Duriya Ismat lahan Usha is a nine year-old student at Cordova School. Like every year, her excitement grows as December 2 comes around. There’s only one question on her mind Will Santa get me the Barbie or the Play dough set always wanted?” Quite a dilemma for this young one and much like Usha, this kind of suspense has taken over a lot of young Dhakaites.
Usha’s ten-year-old brother Shaan has taken matters into his own hands to welcome Santa. “Some would say Santa could not come to Bangladesh as it doesn’t get a cold as the North Pole here but I plan to switch on the fan in my room despite the cold, to make Santa comfortable,” says little Shaan. As these young toddlers await Santa’s arrival, we, from all religious norms, get to welcome the celebration of Christmas, with delicious cakes, soothing carols, beautiful decorations and hearts full of love.
Christmas or Boro Din, as we call it in Bangla, has always been a time of festivity in Bangladesh. Like every other major festival, Christmas is not only celebrated by Christians here but everyone from every other religion gets to embrace this Holy celebration. Christmas in Bangladeshi households have their own uniqueness and essence. Be it food or Christmas carols, Boro Din’s celebrations involve a mix of our individual cultural features and some themes borrowed from the West.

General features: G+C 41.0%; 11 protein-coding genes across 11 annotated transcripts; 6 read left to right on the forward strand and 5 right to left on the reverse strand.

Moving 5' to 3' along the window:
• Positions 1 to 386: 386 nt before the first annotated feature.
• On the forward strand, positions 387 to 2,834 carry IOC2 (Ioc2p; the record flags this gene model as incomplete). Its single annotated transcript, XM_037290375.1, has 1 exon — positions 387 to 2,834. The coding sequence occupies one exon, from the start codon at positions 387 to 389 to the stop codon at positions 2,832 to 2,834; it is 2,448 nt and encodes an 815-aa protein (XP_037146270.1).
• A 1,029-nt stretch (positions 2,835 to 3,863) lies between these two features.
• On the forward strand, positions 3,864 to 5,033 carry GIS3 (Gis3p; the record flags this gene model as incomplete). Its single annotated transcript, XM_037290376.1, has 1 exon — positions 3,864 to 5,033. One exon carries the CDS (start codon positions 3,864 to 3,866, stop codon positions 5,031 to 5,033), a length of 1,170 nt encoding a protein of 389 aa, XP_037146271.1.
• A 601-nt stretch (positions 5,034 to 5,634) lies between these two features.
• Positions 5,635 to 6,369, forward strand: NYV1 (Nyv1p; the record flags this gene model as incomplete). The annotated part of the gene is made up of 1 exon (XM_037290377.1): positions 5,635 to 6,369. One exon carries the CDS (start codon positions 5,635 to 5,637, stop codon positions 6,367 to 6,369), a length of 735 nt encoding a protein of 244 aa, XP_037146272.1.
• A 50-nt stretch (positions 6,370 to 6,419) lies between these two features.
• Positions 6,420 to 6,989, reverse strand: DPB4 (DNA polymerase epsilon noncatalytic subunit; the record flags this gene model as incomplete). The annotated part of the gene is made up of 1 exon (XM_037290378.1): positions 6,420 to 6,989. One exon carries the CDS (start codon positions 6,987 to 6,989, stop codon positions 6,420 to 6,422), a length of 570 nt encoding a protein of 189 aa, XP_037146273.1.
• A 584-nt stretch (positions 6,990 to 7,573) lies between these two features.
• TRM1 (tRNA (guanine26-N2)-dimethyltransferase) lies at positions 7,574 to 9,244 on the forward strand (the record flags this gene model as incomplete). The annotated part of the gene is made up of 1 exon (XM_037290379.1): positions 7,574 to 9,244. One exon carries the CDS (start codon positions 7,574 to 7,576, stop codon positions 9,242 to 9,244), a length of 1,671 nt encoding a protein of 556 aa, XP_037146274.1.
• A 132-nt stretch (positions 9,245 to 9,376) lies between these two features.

The celebration of Christmas, in this part of the world, goes back to the Sultanate period. The Portuguese missionaries and traders in Porto Grande built the first church in Chittagong around the 16th century. As years passed and finally Jesuits opened their mission in 1600. Mughal and then Colonial Dhaka became home to many Armenians, Greeks, Catholics and Anglicans. As the Christian population grew, so did the celebration.
“My Christmas celebration goes back to the late 1950’s,” says Afroza Banu, retired English teacher of Udayan Higher Secondary School. “I remember my sister and her husband used to decorate the household with lights and fresh flowers. It was hard to get a Christmas tree then so we would sometimes even decorate an ordinary tree.” Back then Christmas was celebrated with close friends and family in a homely environment. “The best part was going to Holy Cross Church for the Mass and listening to the soothing tunes of the carols. The spirit of the Holy celebrations is amplified in official colonies and neighbourhoods. In Motijheel AGB Colony, Christmas was no less than any other big festival. “For us of the colony, Christmas was all about food and gifts,” says Director Golam Sohorab Dodul.